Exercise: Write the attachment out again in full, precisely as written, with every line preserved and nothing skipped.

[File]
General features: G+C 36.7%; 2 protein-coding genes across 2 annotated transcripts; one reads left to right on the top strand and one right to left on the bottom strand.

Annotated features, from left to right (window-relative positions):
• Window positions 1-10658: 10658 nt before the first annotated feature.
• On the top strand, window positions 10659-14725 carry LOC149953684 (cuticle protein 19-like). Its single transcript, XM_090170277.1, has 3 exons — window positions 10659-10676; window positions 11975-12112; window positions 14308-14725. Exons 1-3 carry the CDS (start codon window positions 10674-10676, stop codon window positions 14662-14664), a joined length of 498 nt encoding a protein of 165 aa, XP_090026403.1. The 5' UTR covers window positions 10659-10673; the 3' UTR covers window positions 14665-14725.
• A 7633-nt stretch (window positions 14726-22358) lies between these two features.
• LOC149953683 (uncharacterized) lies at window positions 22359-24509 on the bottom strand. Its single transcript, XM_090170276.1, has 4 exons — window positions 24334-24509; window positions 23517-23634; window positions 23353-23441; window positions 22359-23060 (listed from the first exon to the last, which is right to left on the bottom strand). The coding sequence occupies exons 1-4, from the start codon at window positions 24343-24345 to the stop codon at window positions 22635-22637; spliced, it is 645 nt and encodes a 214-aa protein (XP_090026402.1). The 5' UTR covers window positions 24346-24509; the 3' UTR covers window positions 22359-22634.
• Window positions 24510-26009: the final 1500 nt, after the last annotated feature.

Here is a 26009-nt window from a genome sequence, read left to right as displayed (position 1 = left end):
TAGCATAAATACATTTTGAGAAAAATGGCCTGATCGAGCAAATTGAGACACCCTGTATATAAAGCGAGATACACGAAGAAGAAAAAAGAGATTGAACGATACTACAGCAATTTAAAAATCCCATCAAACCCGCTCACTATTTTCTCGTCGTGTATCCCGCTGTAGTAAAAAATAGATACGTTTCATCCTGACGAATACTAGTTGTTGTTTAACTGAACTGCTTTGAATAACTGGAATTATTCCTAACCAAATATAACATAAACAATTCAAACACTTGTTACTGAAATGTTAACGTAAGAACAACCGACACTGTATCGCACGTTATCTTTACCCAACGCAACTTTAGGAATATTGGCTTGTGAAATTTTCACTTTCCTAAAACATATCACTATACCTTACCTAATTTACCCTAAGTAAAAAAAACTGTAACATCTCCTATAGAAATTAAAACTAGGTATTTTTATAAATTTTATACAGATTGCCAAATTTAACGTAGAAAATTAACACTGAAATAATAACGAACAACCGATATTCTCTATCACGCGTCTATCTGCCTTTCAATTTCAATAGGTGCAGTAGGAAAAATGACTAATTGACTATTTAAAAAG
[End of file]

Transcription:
General features: G+C 36.7%; 2 protein-coding genes across 2 annotated transcripts; one reads left to right on the top strand and one right to left on the bottom strand.

Annotated features, from left to right (window-relative positions):
• Window positions 1-10658: 10658 nt before the first annotated feature.
• On the top strand, window positions 10659-14725 carry LOC149953684 (cuticle protein 19-like). Its single transcript, XM_090170277.1, has 3 exons — window positions 10659-10676; window positions 11975-12112; window positions 14308-14725. Exons 1-3 carry the CDS (start codon window positions 10674-10676, stop codon window positions 14662-14664), a joined length of 498 nt encoding a protein of 165 aa, XP_090026403.1. The 5' UTR covers window positions 10659-10673; the 3' UTR covers window positions 14665-14725.
• A 7633-nt stretch (window positions 14726-22358) lies between these two features.
• LOC149953683 (uncharacterized) lies at window positions 22359-24509 on the bottom strand. Its single transcript, XM_090170276.1, has 4 exons — window positions 24334-24509; window positions 23517-23634; window positions 23353-23441; window positions 22359-23060 (listed from the first exon to the last, which is right to left on the bottom strand). The coding sequence occupies exons 1-4, from the start codon at window positions 24343-24345 to the stop codon at window positions 22635-22637; spliced, it is 645 nt and encodes a 214-aa protein (XP_090026402.1). The 5' UTR covers window positions 24346-24509; the 3' UTR covers window positions 22359-22634.
• Window positions 24510-26009: the final 1500 nt, after the last annotated feature.

Here is a 26009-nt window from a genome sequence, read left to right as displayed (position 1 = left end):
TAGCATAAATACATTTTGAGAAAAATGGCCTGATCGAGCAAATTGAGACACCCTGTATATAAAGCGAGATACACGAAGAAGAAAAAAGAGATTGAACGATACTACAGCAATTTAAAAATCCCATCAAACCCGCTCACTATTTTCTCGTCGTGTATCCCGCTGTAGTAAAAAATAGATACGTTTCATCCTGACGAATACTAGTTGTTGTTTAACTGAACTGCTTTGAATAACTGGAATTATTCCTAACCAAATATAACATAAACAATTCAAACACTTGTTACTGAAATGTTAACGTAAGAACAACCGACACTGTATCGCACGTTATCTTTACCCAACGCAACTTTAGGAATATTGGCTTGTGAAATTTTCACTTTCCTAAAACATATCACTATACCTTACCTAATTTACCCTAAGTAAAAAAAACTGTAACATCTCCTATAGAAATTAAAACTAGGTATTTTTATAAATTTTATACAGATTGCCAAATTTAACGTAGAAAATTAACACTGAAATAATAACGAACAACCGATATTCTCTATCACGCGTCTATCTGCCTTTCAATTTCAATAGGTGCAGTAGGAAAAATGACTAATTGACTATTTAAAAAG